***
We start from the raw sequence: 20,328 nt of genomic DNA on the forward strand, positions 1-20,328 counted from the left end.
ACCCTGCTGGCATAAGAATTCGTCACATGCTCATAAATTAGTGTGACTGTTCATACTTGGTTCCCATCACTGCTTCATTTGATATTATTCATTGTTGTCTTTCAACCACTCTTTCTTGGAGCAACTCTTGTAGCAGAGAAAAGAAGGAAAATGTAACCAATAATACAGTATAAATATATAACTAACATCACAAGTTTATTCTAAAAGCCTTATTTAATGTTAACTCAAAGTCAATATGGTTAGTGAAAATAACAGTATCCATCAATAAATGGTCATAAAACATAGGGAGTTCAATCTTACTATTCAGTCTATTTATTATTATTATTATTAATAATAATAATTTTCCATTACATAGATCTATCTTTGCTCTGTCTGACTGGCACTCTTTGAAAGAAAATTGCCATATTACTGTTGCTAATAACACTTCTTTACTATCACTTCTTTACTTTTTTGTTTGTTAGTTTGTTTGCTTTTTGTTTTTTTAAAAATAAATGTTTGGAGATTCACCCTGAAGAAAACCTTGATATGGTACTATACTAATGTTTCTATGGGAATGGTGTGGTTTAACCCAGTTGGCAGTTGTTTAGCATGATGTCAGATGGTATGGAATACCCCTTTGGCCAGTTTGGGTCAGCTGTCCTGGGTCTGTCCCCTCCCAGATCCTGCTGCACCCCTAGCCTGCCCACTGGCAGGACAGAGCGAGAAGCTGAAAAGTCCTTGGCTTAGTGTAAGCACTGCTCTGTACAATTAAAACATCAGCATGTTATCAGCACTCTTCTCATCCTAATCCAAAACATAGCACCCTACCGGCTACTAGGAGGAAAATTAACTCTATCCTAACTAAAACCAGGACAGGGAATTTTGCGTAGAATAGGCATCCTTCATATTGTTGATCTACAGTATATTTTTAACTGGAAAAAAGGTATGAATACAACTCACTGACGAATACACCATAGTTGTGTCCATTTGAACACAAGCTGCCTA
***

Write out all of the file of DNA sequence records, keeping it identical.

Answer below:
We start from the raw sequence: 20,328 nt of genomic DNA on the forward strand, positions 1-20,328 counted from the left end.
ACCCTGCTGGCATAAGAATTCGTCACATGCTCATAAATTAGTGTGACTGTTCATACTTGGTTCCCATCACTGCTTCATTTGATATTATTCATTGTTGTCTTTCAACCACTCTTTCTTGGAGCAACTCTTGTAGCAGAGAAAAGAAGGAAAATGTAACCAATAATACAGTATAAATATATAACTAACATCACAAGTTTATTCTAAAAGCCTTATTTAATGTTAACTCAAAGTCAATATGGTTAGTGAAAATAACAGTATCCATCAATAAATGGTCATAAAACATAGGGAGTTCAATCTTACTATTCAGTCTATTTATTATTATTATTATTAATAATAATAATTTTCCATTACATAGATCTATCTTTGCTCTGTCTGACTGGCACTCTTTGAAAGAAAATTGCCATATTACTGTTGCTAATAACACTTCTTTACTATCACTTCTTTACTTTTTTGTTTGTTAGTTTGTTTGCTTTTTGTTTTTTTAAAAATAAATGTTTGGAGATTCACCCTGAAGAAAACCTTGATATGGTACTATACTAATGTTTCTATGGGAATGGTGTGGTTTAACCCAGTTGGCAGTTGTTTAGCATGATGTCAGATGGTATGGAATACCCCTTTGGCCAGTTTGGGTCAGCTGTCCTGGGTCTGTCCCCTCCCAGATCCTGCTGCACCCCTAGCCTGCCCACTGGCAGGACAGAGCGAGAAGCTGAAAAGTCCTTGGCTTAGTGTAAGCACTGCTCTGTACAATTAAAACATCAGCATGTTATCAGCACTCTTCTCATCCTAATCCAAAACATAGCACCCTACCGGCTACTAGGAGGAAAATTAACTCTATCCTAACTAAAACCAGGACAGGGAATTTTGCGTAGAATAGGCATCCTTCATATTGTTGATCTACAGTATATTTTTAACTGGAAAAAAGGTATGAATACAACTCACTGACGAATACACCATAGTTGTGTCCATTTGAACACAAGCTGCCTA